It was a huge challenge the way we had bigger budgets, we can make the film, but keep writing it as we’re doing the movie. Whereas in France, I’m more used to a process where you write the story, you do the storyboard, and then you just make it. This is very different in the sense that we animate a lot of things, but we still can think, “Okay, let’s change that.” So it’s really weird because you’re trying to write a story or build a story. But you know, like, things can change all the time. You always have to be ready to think this might change so maybe let’s be careful. If I attend to this, I need to make sure that I’m going to change that as well. That was one of the biggest challenges for me, making sure that I’m being very focused on making this film cohesive and, and keep the community of it and everything. But other than that, the movie was made, a lot of the movie was made in a studio in France, so there was a lot of French artists. So, for me, it was not feeling so different. I was surrounded with grumpy people, which is my everyday life. We made it the same way we did over other movies. We were very excited. The difference was also the fact that I was doing 3D For the first time, where I’m more used to hand drawn animation. So, it was new to me this way of doing movies, but when it’s more about, like, the story, the biggest challenge is making sure you understand what you want to tell the audience. It can feel like it’s obvious, and it’s actually not. When you’re telling a story, you have to make sure you get that right. And then the challenge is how you express it so that your viewers will feel emotional about it.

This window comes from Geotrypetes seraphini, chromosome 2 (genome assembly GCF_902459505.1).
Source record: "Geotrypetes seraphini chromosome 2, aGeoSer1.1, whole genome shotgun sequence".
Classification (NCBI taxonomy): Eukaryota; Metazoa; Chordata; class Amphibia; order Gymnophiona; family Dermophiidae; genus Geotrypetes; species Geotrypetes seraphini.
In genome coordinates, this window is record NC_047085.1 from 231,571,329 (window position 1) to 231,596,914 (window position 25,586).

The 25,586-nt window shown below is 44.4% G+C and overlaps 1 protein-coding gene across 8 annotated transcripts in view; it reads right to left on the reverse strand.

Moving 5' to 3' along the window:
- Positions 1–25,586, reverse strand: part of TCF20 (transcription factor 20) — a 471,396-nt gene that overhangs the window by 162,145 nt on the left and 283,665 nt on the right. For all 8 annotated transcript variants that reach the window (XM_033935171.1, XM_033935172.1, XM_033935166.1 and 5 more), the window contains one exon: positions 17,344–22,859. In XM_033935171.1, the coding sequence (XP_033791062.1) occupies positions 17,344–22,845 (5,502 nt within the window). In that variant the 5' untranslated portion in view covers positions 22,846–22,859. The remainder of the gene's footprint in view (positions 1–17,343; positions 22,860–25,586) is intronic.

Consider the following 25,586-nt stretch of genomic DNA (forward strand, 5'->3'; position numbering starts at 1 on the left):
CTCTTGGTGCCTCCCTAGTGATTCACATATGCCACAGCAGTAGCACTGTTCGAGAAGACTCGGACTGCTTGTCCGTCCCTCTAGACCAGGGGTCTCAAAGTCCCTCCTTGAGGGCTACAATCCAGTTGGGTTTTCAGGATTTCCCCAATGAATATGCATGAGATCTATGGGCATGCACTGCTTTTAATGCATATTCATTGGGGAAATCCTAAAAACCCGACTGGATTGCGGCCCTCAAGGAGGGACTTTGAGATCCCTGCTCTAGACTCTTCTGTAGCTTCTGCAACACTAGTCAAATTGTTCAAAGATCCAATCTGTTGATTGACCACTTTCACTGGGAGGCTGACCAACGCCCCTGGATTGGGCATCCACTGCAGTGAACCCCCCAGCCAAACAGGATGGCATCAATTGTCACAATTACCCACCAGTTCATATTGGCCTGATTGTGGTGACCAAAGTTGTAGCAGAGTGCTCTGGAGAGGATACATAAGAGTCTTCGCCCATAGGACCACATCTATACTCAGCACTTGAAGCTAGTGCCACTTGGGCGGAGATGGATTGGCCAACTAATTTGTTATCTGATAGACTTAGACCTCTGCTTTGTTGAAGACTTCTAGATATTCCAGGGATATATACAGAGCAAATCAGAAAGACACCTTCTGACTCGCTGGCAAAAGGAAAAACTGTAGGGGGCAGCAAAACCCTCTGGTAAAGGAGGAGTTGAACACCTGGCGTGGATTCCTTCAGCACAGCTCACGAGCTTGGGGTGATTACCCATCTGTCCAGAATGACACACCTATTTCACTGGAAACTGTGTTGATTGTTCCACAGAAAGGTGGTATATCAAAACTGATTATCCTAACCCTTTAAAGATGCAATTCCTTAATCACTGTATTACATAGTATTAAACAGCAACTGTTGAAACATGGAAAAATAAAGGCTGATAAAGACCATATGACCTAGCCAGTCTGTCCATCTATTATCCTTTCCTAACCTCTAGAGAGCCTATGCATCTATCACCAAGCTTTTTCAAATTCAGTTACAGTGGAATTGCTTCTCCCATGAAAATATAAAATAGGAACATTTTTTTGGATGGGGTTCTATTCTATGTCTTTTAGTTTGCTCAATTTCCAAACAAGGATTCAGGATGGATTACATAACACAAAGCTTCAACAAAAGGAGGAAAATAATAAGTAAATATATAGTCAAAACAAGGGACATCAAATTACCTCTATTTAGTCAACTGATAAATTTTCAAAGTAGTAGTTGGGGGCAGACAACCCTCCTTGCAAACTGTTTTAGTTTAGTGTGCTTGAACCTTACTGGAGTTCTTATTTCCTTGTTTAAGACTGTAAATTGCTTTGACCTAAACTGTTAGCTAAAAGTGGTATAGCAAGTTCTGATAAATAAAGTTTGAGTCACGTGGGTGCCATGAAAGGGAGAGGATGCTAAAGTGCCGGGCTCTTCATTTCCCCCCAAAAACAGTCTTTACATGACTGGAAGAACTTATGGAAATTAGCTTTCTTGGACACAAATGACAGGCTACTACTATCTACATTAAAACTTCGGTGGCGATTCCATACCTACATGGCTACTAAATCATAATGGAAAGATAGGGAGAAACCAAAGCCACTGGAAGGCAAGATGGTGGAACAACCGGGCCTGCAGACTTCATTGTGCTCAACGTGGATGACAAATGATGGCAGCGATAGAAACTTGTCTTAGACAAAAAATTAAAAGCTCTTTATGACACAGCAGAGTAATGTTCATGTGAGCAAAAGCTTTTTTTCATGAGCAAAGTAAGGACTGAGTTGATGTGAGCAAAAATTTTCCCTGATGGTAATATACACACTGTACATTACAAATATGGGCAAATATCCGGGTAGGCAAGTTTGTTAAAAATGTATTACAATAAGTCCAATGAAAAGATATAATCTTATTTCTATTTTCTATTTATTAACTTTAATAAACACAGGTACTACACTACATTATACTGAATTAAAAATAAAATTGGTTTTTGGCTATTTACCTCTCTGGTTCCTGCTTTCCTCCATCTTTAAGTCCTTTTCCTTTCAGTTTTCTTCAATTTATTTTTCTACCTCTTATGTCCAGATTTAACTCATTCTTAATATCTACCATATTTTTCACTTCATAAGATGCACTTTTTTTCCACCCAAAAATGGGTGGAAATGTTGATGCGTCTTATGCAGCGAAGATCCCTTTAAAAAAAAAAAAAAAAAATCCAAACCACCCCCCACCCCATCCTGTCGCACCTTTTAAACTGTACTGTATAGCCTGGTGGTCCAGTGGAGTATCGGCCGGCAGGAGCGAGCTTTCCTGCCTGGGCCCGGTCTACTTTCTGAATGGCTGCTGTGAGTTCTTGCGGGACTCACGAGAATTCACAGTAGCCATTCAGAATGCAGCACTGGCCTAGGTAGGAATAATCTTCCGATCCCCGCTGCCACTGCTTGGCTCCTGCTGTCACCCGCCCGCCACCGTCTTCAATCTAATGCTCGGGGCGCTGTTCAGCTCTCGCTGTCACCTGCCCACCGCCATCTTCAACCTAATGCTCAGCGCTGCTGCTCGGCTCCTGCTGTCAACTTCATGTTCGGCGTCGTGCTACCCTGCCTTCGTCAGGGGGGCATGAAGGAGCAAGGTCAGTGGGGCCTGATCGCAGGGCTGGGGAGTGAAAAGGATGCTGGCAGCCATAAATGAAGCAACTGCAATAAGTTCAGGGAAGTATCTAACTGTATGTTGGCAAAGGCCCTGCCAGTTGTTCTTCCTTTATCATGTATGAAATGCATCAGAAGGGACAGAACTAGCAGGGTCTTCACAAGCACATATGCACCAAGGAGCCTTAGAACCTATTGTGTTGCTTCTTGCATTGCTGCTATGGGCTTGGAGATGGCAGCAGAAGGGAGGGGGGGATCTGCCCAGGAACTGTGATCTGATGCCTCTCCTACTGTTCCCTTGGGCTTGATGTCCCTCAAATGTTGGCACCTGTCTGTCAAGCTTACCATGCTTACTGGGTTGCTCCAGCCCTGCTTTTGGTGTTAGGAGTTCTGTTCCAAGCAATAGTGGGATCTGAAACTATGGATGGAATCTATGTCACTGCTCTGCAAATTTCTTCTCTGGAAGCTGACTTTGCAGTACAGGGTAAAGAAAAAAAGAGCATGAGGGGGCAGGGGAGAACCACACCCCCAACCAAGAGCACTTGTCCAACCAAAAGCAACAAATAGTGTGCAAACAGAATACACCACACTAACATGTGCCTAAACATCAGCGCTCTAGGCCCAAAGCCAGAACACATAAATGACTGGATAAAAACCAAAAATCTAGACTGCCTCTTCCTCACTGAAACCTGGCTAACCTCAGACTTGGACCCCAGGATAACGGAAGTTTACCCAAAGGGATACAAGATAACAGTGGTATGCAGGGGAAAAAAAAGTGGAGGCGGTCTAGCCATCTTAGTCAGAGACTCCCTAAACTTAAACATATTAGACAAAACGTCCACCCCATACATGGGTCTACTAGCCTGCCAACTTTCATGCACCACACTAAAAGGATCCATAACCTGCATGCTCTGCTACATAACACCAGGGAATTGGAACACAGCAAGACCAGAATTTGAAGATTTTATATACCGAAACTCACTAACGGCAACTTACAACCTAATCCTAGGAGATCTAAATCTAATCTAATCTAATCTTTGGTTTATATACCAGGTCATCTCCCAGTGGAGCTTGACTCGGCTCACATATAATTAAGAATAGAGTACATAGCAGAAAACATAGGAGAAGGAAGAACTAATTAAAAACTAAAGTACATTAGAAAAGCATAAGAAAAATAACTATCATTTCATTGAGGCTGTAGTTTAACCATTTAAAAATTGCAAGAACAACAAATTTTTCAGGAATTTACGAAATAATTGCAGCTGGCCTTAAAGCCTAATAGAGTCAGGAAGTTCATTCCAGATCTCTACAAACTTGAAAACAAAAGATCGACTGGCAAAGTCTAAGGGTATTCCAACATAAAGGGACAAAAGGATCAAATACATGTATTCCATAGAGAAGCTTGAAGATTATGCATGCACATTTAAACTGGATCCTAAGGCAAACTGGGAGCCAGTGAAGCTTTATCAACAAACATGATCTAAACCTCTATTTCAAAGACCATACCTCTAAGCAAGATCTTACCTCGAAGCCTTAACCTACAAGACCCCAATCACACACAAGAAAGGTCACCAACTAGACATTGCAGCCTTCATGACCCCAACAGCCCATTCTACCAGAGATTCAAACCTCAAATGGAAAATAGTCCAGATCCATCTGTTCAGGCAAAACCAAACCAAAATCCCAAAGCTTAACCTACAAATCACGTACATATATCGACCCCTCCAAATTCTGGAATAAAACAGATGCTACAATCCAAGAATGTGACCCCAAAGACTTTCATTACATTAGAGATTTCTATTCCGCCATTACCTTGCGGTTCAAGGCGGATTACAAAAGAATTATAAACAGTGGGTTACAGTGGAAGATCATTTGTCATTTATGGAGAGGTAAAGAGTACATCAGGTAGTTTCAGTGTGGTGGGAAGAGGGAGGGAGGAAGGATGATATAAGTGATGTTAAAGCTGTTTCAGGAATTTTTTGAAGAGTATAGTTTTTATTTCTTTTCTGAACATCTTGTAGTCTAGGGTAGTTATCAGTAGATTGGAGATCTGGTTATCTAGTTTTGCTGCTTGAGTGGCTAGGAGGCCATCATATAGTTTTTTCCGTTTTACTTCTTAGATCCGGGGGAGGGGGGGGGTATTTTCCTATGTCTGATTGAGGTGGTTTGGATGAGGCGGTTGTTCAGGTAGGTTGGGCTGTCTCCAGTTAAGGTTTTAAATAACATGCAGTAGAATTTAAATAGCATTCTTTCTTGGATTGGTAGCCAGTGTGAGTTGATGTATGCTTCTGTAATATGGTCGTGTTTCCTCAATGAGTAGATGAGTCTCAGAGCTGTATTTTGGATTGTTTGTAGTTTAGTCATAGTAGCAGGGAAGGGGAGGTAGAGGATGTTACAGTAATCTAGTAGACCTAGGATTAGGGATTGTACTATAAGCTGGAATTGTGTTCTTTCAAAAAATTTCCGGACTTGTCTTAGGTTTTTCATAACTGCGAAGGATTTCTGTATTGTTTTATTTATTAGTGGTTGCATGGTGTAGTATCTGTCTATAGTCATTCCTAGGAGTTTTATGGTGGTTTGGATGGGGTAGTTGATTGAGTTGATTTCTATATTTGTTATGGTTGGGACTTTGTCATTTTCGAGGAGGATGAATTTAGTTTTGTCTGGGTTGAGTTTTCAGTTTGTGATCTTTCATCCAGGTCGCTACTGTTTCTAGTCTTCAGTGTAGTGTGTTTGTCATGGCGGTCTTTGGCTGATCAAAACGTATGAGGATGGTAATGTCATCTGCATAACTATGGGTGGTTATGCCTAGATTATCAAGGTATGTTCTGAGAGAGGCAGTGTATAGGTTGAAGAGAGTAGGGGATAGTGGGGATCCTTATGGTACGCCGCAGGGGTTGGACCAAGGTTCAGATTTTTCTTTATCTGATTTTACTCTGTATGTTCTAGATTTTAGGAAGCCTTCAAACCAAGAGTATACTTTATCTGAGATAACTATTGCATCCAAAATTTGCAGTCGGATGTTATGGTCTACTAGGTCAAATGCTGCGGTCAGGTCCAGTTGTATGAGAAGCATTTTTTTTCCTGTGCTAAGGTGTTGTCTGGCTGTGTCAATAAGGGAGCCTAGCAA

As a director, you’re making movies that would kind of bring families together, and they’re entertaining, but they have a good lesson. How does that feel?

They are something that I myself love to watch. It’s so relaxing. Of course, I love to watch every kind of movie, but people tend to think that the feel-good movie is something you do that you won’t put effort into it. And it’s actually a very tricky thing to do to make it right. I always keep saying that I don’t want to make lazy gags, lazy jokes for kids, like fart jokes. I just want to make sure that we’re really into it and everything. So, when we worked on this project, we were taking this very seriously so that the audience we were giving them an emotion that’s really pleasant. That’s what I want to share with the audience, like an emotion of laughter and being moved sometimes, something very lighthearted that family can connect with, and the whole family can share afterwards. They can talk about it. They can think, “Oh, this is me, or this is you.” So, yeah, that was the sort of goal that we had. And it’s hard for me to tell if we achieved it, but at least we tried really hard. We really sincerely made this movie and I’m happy to see that some at least some of the some of the kids and parents that I met were really happy and told me that it’s all connected them together. And I love this feeling.


“Migration,” directed by Benjamin Renner, releases from Universal Pictures on Friday, December 22.